Posts Tagged ‘hope’
Getting healthy is hard, especially when you started at such an unfit condition as I did. It takes discipline, effort, and commitment. It also takes a long time, so you have lots of opportunities to screw it up. Most people can probably keep up with any kind of fitness regime for a few weeks or months.
After a while you may eat the wrong things more often, or neglect to exercise as much as you probably need to, or consume too many calories a day. You may start to plateau in your weight even though you’re eating right and exercising. Heck, you may start gaining weight back again. All of these things are extremely frustrating and hurt your long-term progress.
I’ve had some setbacks that I had to correct. My “every once in a while” foods became more frequent in the Winter, when it was also cold enough outside to make it hard to walk and otherwise be active as often as I needed to. I found myself craving high-calorie “comfort” foods. I stopped going to the gym as often. My daily feedback cycle was causing me to get even more discouraged – even on days when I did everything right I wasn’t losing weight, or wasn’t losing as quickly as I’d hoped.
What Causes Diets and Exercise Plans to Fail
As I’ve been having some success at losing weight and staying on track even after some setbacks, I’ve thought a lot about what factors contribute to my failure so I can figure out how to avoid them. I have problems with seasonal depression, and the changes I’d been making to my body only exacerbated my condition once the cold Chicago Winter came.
I was making a list of these factors when I had an epiphany and realized that they all stemmed from the same root cause. What causes people to abandon clean livin’ and start doing the wrong thing is despair. Despair about such minuscule improvements after putting so much hard work into exercise. Despair about those times when you didn’t have the self-discipline to eat as healthily as you know you should. Despair about how long it’s going to take to get healthy, and whether or not the effort you’re putting into the process really feels like it’s paying off.
Physical fitness is fueled by the hope of a healthy and attractive body; despair is the loss of hope. It’s the opposite of hope – giving into weakness and taking the easy route toward a harder life.
You’d think that everyone would eat healthily considering the benefits – looking and feeling better, living longer, being able to perform physical feats, and being the best version of yourself that you can be. So why doesn’t everyone always do the right thing?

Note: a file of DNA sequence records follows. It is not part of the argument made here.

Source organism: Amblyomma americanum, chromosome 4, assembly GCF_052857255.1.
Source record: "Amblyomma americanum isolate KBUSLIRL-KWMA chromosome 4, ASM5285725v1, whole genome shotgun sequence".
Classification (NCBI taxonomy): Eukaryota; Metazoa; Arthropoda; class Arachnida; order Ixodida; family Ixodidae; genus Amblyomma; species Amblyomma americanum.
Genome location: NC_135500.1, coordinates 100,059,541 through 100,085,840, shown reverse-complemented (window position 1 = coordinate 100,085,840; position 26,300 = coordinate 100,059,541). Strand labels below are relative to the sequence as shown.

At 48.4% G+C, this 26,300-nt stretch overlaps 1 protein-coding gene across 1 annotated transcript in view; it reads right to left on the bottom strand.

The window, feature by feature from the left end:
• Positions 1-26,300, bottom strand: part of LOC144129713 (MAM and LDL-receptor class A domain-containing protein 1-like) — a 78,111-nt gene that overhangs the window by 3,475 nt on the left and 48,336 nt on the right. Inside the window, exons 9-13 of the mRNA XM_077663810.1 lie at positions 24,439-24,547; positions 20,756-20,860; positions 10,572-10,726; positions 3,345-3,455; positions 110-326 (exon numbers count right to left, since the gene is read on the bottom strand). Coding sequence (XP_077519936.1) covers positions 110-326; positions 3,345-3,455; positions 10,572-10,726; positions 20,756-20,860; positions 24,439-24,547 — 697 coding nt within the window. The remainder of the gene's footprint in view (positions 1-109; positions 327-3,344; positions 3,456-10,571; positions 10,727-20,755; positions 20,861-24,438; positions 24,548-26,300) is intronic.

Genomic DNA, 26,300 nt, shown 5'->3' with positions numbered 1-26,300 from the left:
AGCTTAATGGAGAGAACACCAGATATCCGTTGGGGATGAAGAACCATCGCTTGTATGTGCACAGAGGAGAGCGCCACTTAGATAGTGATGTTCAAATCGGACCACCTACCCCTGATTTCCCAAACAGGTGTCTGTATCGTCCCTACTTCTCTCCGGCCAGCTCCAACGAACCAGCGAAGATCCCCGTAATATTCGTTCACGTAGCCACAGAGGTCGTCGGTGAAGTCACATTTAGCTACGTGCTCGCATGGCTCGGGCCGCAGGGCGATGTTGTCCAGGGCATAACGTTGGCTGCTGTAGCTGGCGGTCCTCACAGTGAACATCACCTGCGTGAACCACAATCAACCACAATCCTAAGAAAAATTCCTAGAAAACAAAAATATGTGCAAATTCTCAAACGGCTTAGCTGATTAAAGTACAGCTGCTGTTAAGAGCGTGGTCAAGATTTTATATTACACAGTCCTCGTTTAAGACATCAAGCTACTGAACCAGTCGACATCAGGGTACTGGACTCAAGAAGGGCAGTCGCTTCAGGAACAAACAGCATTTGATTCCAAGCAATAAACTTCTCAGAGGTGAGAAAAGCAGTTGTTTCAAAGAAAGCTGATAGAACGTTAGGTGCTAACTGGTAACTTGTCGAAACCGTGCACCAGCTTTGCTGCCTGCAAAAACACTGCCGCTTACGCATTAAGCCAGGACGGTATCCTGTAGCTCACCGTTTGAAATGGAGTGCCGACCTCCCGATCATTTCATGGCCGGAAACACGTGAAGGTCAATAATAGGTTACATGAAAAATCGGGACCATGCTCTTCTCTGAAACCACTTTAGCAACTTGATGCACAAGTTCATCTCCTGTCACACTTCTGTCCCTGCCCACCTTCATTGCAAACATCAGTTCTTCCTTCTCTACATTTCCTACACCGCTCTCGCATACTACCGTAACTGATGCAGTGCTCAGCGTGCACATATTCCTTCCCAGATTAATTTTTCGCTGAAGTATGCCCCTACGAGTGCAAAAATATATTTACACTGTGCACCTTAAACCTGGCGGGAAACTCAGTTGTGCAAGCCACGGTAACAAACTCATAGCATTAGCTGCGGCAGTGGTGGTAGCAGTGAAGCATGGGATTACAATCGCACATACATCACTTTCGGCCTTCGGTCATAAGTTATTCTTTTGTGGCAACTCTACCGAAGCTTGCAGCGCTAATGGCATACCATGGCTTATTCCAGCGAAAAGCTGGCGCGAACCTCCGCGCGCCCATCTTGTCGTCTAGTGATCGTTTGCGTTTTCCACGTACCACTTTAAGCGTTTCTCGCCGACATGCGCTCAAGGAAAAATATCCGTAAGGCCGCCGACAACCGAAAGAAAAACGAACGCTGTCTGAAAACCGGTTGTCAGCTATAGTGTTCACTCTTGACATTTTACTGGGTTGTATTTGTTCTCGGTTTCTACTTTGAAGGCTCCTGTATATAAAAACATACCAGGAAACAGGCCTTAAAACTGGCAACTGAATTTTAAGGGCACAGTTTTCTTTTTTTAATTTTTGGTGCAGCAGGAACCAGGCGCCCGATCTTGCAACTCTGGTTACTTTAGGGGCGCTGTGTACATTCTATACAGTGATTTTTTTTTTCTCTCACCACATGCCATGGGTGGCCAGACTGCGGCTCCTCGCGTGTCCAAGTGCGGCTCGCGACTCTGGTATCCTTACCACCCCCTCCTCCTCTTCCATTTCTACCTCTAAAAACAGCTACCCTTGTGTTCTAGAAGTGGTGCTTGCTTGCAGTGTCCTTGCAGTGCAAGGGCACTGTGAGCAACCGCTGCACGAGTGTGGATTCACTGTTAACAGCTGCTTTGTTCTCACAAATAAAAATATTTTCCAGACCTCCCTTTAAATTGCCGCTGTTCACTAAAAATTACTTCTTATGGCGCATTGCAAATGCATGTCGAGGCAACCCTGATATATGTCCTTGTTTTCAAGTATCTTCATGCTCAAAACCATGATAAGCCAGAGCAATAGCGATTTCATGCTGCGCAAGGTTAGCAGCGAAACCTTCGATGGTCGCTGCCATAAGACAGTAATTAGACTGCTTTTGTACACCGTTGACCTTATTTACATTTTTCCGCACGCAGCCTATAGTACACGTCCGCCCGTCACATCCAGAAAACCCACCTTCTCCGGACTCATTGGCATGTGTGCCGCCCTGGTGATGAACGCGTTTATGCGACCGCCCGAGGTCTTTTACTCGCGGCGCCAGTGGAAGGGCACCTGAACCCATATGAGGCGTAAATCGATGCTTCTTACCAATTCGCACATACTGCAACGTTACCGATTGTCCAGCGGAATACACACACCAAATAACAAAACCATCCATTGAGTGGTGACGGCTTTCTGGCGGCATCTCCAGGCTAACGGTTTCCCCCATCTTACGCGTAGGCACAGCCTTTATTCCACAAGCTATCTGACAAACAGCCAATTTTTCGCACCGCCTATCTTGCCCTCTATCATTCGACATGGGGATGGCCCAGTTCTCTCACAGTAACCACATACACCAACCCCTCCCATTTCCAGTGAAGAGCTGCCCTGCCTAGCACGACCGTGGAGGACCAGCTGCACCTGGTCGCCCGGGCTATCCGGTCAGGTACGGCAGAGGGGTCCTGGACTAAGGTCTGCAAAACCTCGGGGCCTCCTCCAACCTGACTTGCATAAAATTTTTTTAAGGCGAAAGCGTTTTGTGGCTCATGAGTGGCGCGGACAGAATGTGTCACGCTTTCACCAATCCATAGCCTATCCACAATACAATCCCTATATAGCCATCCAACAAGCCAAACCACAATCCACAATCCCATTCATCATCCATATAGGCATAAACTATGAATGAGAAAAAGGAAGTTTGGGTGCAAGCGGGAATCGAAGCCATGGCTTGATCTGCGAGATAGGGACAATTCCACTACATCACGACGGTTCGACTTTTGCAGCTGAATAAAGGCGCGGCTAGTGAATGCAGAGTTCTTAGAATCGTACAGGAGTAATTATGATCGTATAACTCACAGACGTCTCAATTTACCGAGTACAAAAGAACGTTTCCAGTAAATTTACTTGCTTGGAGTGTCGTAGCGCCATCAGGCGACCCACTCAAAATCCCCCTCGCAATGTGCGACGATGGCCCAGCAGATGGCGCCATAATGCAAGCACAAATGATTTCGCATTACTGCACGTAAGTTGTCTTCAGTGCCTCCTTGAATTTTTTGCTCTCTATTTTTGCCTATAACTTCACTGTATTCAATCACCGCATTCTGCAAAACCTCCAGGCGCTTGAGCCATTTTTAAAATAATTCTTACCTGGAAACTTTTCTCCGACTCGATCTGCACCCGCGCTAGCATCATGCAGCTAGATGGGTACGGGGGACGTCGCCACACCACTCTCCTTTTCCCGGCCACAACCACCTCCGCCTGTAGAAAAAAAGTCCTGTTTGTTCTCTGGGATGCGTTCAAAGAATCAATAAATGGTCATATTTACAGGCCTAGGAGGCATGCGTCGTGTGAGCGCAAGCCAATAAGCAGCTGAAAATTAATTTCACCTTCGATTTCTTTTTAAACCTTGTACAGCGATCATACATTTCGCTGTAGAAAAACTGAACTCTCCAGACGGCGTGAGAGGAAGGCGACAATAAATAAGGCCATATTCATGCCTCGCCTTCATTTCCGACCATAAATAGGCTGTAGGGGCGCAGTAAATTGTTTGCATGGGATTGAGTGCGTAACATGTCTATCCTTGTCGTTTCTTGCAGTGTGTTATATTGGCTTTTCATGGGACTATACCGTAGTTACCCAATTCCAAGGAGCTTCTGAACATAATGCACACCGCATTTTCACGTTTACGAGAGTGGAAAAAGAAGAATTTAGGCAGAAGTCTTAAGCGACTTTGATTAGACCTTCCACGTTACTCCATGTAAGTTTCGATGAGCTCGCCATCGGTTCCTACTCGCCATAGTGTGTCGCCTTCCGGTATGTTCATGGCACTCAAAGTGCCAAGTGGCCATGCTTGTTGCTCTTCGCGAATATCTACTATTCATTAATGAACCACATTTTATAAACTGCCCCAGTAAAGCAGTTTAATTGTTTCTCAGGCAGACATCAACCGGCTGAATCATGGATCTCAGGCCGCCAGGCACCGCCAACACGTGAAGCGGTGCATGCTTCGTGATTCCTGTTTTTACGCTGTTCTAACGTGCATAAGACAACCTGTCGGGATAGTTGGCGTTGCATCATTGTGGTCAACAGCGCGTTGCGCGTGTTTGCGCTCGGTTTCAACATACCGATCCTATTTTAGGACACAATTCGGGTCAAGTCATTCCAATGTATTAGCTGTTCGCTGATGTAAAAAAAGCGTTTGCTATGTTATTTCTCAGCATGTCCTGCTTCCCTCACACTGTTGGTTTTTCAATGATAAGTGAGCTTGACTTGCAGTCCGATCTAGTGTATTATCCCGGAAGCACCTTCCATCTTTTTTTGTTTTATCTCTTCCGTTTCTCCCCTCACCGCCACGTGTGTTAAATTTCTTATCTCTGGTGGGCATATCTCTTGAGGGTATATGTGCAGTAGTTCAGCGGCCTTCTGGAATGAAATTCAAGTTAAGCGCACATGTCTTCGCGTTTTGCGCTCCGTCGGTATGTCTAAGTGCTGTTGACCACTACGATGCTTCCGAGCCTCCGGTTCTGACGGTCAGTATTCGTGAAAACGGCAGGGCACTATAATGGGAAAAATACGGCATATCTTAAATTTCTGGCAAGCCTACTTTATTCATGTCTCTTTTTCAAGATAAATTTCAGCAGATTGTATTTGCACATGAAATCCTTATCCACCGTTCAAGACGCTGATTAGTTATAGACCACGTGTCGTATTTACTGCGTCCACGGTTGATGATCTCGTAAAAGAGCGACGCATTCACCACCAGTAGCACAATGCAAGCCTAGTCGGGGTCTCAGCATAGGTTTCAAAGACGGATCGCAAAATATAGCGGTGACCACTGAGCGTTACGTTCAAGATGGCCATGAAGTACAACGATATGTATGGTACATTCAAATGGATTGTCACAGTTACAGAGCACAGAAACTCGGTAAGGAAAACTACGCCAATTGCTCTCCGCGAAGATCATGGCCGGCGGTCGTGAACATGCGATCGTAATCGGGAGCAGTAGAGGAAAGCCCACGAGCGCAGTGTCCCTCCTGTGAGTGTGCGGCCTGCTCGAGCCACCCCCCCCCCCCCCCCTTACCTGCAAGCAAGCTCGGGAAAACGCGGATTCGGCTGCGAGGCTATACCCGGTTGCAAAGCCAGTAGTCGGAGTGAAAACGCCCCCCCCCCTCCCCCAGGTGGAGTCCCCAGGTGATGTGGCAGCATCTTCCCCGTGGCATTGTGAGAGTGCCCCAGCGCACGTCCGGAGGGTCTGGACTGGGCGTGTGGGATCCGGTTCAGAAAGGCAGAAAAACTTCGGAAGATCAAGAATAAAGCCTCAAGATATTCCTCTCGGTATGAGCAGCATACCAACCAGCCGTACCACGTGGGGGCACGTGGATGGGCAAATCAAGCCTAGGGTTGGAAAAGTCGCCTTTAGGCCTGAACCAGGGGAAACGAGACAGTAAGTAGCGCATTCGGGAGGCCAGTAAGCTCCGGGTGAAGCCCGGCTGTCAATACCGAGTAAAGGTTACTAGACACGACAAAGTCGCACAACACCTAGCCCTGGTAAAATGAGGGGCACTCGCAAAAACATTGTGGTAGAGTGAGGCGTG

The fact of the matter is that getting fit is going to take a lot of time and effort, and you’re going to slip because you’re human. You’re supposed to slip and do the wrong thing from time to time. It’s like holding your breath – eventually you’re going to have to take another. You can’t torture yourself or you won’t stick to the process. I’ve found that it doesn’t even help to build wrong days into your schedule, because it’s hard to tell when that craving for chocolate brownies is going to strike, and if you plan to eat one anyway when you don’t really even want one, well, that’s just working against yourself.
So the only trick to dealing with despair is to not give into it. In other words, don’t despair about despairing. Remember why you’re trying to be healthier in the first place. Here are some tips to avoid the trap of falling into despair and staying on your path to a fitter and healthier body:
- Get regular feedback about your progress. If you’re weighing-in every day you can’t gain that much weight by eating one bad meal. Or even a few. If you see the scale go up in the morning, you can reaffirm your goals for the day on the day that it matters.
- Reassess your goals at least once a week. How are you working toward getting healthier? What could you do better? What stumbling blocks are standing in your way?
- Look back. How much progress have you made so far? Look at photos of yourself from a few months ago. Do you want to go back to that?
- Remember: you’ve been doing this, which means you can do this. If you can do it for one month you can do it for another month.
Anything less than forward progress means that you did all that hard work for nothing. There is no option but success.
Imagine that you took the mind of an Olympic athlete like swimmer Michael Phelps and put his consciousness into my body. After he was done screaming “Holy shit! What the fuck happened to my beautiful body? What have you done to my long-torsoed, dolphin-like physique?” – how long do you think it would take him to turn my overweight, atrophied, out of shape body back into a precision swimming machine? Well, okay, probably a while. But is there any doubt that he’d do it? (Hint: there is no doubt).
So if an athlete’s mind could get my body into good shape, my body isn’t really the problem. The problem is that I was a fat guy, mentally, for a long time. As a consequence, I shaped my body to match my mind.
The “trick” to weight loss and a healthy body isn’t a secret in and of itself: eat healthy foods, not too much of them, and get exercise. That’s what you have to do. What people don’t tell you is how to do it.
Here’s how. The Secret – the key to getting healthy:
Become a healthy person, then act naturally.